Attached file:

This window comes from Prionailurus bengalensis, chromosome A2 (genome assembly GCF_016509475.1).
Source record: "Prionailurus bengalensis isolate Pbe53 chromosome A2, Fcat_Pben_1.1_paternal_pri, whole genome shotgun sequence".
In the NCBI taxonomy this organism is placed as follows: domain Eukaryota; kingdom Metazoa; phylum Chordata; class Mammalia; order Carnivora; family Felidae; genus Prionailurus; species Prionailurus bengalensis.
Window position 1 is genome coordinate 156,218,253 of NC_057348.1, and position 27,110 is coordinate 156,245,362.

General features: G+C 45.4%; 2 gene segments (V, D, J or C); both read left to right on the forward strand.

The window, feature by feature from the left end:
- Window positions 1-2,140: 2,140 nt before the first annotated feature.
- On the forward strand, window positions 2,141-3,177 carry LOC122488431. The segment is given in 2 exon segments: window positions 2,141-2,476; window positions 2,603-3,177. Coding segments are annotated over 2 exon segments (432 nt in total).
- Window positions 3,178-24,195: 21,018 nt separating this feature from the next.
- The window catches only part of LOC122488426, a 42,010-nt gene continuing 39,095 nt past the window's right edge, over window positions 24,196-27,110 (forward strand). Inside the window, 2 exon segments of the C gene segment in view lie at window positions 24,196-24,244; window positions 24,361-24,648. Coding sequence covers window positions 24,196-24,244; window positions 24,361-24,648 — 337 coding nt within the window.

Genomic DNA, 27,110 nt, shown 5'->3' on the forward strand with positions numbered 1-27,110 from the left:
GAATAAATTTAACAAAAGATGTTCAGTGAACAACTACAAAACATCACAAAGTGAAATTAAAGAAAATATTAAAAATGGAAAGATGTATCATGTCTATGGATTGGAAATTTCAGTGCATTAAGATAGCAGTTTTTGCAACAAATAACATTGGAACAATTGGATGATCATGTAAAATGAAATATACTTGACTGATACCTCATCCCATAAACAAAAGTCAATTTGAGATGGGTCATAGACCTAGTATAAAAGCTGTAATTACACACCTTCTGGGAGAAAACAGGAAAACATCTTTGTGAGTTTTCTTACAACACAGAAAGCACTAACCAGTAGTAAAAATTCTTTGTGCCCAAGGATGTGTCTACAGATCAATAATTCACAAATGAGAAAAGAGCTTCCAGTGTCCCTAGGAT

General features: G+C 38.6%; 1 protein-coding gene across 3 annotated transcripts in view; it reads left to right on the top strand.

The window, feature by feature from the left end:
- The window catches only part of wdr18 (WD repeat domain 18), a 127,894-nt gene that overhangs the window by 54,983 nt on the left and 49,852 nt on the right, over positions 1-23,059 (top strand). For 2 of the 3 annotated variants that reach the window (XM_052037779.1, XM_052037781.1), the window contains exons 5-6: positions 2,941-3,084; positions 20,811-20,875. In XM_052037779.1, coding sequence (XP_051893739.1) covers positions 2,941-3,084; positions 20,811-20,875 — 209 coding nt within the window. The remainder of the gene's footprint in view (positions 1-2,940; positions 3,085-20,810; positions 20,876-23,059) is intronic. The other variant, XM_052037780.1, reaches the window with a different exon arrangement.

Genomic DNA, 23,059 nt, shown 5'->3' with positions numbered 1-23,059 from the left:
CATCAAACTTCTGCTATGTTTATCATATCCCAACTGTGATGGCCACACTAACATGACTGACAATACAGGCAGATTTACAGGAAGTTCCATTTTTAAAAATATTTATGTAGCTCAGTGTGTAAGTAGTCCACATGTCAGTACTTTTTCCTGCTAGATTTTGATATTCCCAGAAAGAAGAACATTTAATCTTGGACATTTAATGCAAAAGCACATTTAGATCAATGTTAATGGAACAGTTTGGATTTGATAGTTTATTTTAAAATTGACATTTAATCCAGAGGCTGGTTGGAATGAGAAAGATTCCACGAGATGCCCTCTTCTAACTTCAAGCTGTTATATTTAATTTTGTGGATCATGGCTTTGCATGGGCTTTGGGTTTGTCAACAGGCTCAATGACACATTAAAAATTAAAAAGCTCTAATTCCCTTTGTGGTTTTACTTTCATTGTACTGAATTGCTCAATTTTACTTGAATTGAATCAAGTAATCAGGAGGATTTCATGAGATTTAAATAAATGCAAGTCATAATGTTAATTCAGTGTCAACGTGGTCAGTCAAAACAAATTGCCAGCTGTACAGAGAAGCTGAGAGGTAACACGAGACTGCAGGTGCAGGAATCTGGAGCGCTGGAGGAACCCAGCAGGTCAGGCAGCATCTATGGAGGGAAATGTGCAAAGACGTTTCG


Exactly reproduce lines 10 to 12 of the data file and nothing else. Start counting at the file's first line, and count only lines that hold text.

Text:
- The window catches only part of LOC122488426, a 42,010-nt gene continuing 39,095 nt past the window's right edge, over window positions 24,196-27,110 (forward strand). Inside the window, 2 exon segments of the C gene segment in view lie at window positions 24,196-24,244; window positions 24,361-24,648. Coding sequence covers window positions 24,196-24,244; window positions 24,361-24,648 — 337 coding nt within the window.

Genomic DNA, 27,110 nt, shown 5'->3' on the forward strand with positions numbered 1-27,110 from the left:
GAATAAATTTAACAAAAGATGTTCAGTGAACAACTACAAAACATCACAAAGTGAAATTAAAGAAAATATTAAAAATGGAAAGATGTATCATGTCTATGGATTGGAAATTTCAGTGCATTAAGATAGCAGTTTTTGCAACAAATAACATTGGAACAATTGGATGATCATGTAAAATGAAATATACTTGACTGATACCTCATCCCATAAACAAAAGTCAATTTGAGATGGGTCATAGACCTAGTATAAAAGCTGTAATTACACACCTTCTGGGAGAAAACAGGAAAACATCTTTGTGAGTTTTCTTACAACACAGAAAGCACTAACCAGTAGTAAAAATTCTTTGTGCCCAAGGATGTGTCTACAGATCAATAATTCACAAATGAGAAAAGAGCTTCCAGTGTCCCTAGGAT